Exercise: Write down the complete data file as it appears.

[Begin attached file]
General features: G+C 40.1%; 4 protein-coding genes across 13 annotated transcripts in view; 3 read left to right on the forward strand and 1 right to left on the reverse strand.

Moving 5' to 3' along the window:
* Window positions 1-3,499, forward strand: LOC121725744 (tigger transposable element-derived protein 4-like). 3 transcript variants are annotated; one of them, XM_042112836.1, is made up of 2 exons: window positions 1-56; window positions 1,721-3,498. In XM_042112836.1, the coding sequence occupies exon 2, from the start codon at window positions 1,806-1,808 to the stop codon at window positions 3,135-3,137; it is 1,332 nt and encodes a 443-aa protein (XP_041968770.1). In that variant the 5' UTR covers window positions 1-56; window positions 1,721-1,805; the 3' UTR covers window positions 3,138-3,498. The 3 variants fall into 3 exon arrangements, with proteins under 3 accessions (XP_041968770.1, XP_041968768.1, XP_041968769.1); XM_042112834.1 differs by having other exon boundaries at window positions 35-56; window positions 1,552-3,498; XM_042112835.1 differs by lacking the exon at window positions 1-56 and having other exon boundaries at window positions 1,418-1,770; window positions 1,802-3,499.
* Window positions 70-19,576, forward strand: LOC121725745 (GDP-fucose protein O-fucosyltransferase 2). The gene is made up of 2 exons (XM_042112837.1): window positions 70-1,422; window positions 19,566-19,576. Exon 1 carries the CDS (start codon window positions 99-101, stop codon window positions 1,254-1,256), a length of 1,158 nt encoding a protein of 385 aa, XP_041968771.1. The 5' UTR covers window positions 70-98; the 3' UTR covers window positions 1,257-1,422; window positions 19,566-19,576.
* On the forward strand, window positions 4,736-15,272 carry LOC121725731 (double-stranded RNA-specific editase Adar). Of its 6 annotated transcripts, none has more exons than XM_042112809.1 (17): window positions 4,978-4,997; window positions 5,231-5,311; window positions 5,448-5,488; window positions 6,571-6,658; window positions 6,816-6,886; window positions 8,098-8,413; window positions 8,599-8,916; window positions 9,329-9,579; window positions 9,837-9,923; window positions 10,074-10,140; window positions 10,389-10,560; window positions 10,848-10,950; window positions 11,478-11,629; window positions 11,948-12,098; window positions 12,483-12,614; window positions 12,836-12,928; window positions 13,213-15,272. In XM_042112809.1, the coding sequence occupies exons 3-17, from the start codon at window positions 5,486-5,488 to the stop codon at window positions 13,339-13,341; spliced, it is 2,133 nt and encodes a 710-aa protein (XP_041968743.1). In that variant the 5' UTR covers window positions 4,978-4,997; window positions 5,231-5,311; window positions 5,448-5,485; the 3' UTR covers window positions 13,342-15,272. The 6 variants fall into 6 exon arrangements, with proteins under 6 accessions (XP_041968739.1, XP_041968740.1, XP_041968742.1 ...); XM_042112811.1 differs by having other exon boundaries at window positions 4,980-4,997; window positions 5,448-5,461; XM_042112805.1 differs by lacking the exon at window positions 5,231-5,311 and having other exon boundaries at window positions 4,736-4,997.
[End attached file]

General features: G+C 40.1%; 4 protein-coding genes across 13 annotated transcripts in view; 3 read left to right on the forward strand and 1 right to left on the reverse strand.

Moving 5' to 3' along the window:
* Window positions 1-3,499, forward strand: LOC121725744 (tigger transposable element-derived protein 4-like). 3 transcript variants are annotated; one of them, XM_042112836.1, is made up of 2 exons: window positions 1-56; window positions 1,721-3,498. In XM_042112836.1, the coding sequence occupies exon 2, from the start codon at window positions 1,806-1,808 to the stop codon at window positions 3,135-3,137; it is 1,332 nt and encodes a 443-aa protein (XP_041968770.1). In that variant the 5' UTR covers window positions 1-56; window positions 1,721-1,805; the 3' UTR covers window positions 3,138-3,498. The 3 variants fall into 3 exon arrangements, with proteins under 3 accessions (XP_041968770.1, XP_041968768.1, XP_041968769.1); XM_042112834.1 differs by having other exon boundaries at window positions 35-56; window positions 1,552-3,498; XM_042112835.1 differs by lacking the exon at window positions 1-56 and having other exon boundaries at window positions 1,418-1,770; window positions 1,802-3,499.
* Window positions 70-19,576, forward strand: LOC121725745 (GDP-fucose protein O-fucosyltransferase 2). The gene is made up of 2 exons (XM_042112837.1): window positions 70-1,422; window positions 19,566-19,576. Exon 1 carries the CDS (start codon window positions 99-101, stop codon window positions 1,254-1,256), a length of 1,158 nt encoding a protein of 385 aa, XP_041968771.1. The 5' UTR covers window positions 70-98; the 3' UTR covers window positions 1,257-1,422; window positions 19,566-19,576.
* On the forward strand, window positions 4,736-15,272 carry LOC121725731 (double-stranded RNA-specific editase Adar). Of its 6 annotated transcripts, none has more exons than XM_042112809.1 (17): window positions 4,978-4,997; window positions 5,231-5,311; window positions 5,448-5,488; window positions 6,571-6,658; window positions 6,816-6,886; window positions 8,098-8,413; window positions 8,599-8,916; window positions 9,329-9,579; window positions 9,837-9,923; window positions 10,074-10,140; window positions 10,389-10,560; window positions 10,848-10,950; window positions 11,478-11,629; window positions 11,948-12,098; window positions 12,483-12,614; window positions 12,836-12,928; window positions 13,213-15,272. In XM_042112809.1, the coding sequence occupies exons 3-17, from the start codon at window positions 5,486-5,488 to the stop codon at window positions 13,339-13,341; spliced, it is 2,133 nt and encodes a 710-aa protein (XP_041968743.1). In that variant the 5' UTR covers window positions 4,978-4,997; window positions 5,231-5,311; window positions 5,448-5,485; the 3' UTR covers window positions 13,342-15,272. The 6 variants fall into 6 exon arrangements, with proteins under 6 accessions (XP_041968739.1, XP_041968740.1, XP_041968742.1 ...); XM_042112811.1 differs by having other exon boundaries at window positions 4,980-4,997; window positions 5,448-5,461; XM_042112805.1 differs by lacking the exon at window positions 5,231-5,311 and having other exon boundaries at window positions 4,736-4,997.